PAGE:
Coal resurgence calls undermine clean energy commitments

Chinese miner Chinese coal production is rising despite a massive renewable energy drive

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Coal, the dirtiest and most polluting of all the major fossil fuels, is making a comeback.

Despite stringent carbon emissions targets in Europe designed to slow global warming and massive investment in renewable energy in China, demand for this most ancient source of energy is greater than ever.

In fact, coal was the fastest growing form of energy in the world outside renewables last year, with production up 6% on 2010, twice the rate of increase of gas and more than four times that of oil. Consumption data paints a similar picture, while figures for this year are set to tell the same story.

There are a number of drivers behind coal's renaissance, many of which may be short lived. Others will push demand ever higher for decades to come.

Cheap alternative

Coal consumption in Europe, where governments have been at the forefront of the push to curb carbon dioxide emissions, has risen sharply in recent years.

Coal hard facts

  • Coal is responsible for about 40% of the world's carbon dioxide emissions from fuels
  • Coal generates almost a half of the total amount of electricity produced in the US
  • Coal emits almost a third more carbon dioxide per unit of energy than oil, and 70% more than natural gas
  • Coal provides about a quarter of the world's energy needs and it generates almost 40% of the world's electricity
  • Almost 70% of total global steel production is also dependent on burning coal.

Why? Because it's cheap, and getting cheaper all the time. Due to the economic downturn, there has been what Paul McConnell, senior analyst at energy research group Wood Mackenzie, calls a "collapse in industrial demand for energy". This has led to an oversupply of coal, pushing the price down.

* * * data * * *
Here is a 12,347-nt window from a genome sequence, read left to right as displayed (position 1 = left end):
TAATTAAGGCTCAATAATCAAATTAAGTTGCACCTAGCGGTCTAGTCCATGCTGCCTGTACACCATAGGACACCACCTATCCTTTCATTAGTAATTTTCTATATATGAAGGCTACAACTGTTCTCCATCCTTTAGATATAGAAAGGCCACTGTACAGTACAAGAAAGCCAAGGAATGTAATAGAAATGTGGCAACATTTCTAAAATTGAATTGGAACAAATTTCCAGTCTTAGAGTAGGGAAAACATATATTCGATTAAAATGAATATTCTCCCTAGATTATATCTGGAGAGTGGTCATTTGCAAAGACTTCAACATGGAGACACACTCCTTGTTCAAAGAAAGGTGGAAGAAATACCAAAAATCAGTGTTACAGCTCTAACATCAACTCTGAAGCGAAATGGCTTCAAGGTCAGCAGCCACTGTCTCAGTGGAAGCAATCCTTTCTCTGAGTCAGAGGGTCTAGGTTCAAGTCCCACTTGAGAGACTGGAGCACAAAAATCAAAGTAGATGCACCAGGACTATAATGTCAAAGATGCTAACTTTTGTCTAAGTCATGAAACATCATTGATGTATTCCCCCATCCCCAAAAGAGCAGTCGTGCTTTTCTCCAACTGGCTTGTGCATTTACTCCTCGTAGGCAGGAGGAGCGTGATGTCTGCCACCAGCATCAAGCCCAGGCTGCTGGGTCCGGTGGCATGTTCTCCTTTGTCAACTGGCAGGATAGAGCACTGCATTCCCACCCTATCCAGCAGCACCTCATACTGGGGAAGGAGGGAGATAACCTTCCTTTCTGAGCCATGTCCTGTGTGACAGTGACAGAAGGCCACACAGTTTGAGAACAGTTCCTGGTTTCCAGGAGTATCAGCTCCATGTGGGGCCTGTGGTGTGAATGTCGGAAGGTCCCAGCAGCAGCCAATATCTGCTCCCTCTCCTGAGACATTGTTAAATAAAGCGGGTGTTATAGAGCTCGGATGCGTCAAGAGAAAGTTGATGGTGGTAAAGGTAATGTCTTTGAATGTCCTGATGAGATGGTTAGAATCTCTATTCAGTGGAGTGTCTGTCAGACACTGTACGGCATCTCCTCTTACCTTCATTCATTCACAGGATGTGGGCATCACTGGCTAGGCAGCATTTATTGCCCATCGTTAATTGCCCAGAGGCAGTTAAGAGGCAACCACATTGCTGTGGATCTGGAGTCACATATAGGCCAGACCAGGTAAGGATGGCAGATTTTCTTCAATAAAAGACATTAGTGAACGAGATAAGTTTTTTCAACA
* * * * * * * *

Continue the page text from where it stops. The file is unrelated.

It has also led to a massive surfeit of CO2 emissions permits, pushing the price of carbon, and therefore the cost of coal production, sharply lower.

Equally important, there has been a huge influx of cheap coal from the US, where the discovery of shale gas has provided an even cheaper alternative energy source. The coal has to go somewhere, so it's exported to Europe.

Finally, higher non-shale, natural gas prices are making coal an attractive alternative.

As Laszlo Varro, head of gas, coal and power markets at the International Energy Agency (IEA), says: "All parameters favour coal."

So much so that "coal is [now] being burned as the baseload fuel across most of Europe," says Gareth Carpenter, associate editor at global energy information provider Platts.

Germany's decision to scrap all nuclear power and build more coal-fired power stations can only boost production further.

Just how long coal's resurgence lasts depends to some extent on the global economic recovery and the ability of governments to implement a system that finally delivers a meaningful carbon price.

Global energy demand mix

But, in the meantime, legislation passed more than a decade ago will severely curb coal production over the coming years, according to Mr Varro.

The full impact of the EU's Large Combustion Plant Directive, which is designed to reduce local air pollutants, but not in fact carbon dioxide, is about to be felt, meaning a number of inefficient coal plants will be decommissioned.

As a result, in five years, coal production capacity "will be considerably lower than today", says Mr Varro. The directive will do nothing, of course, to restrict cheap US imports.

Demand explosion

But whatever happens to coal production and consumption in Europe, spiralling demand for energy in Asia, in particular China, will ensure that coal production continues to rise significantly over the coming decades.

Fossil fuel reserves

Fuel Reserves Years left


1,652.6 billion barrels



208.4 trillion cubic metres



860,938 million tonnes


Source: BP. Reserves calculated at current price using current technologies

Population growth and the exploding middle classes will see to that - in China alone, demand for energy will triple by 2030, according to Wood Mackenzie.

China in particular is spending massive amounts of money on a renewable energy drive the likes of which the world has never seen - plans are in place to build almost 10 times the wind capacity of Germany, for example.

But even this will not be able to keep up with demand, meaning fossil fuels will continue to make up the majority of the overall energy mix for the foreseeable future.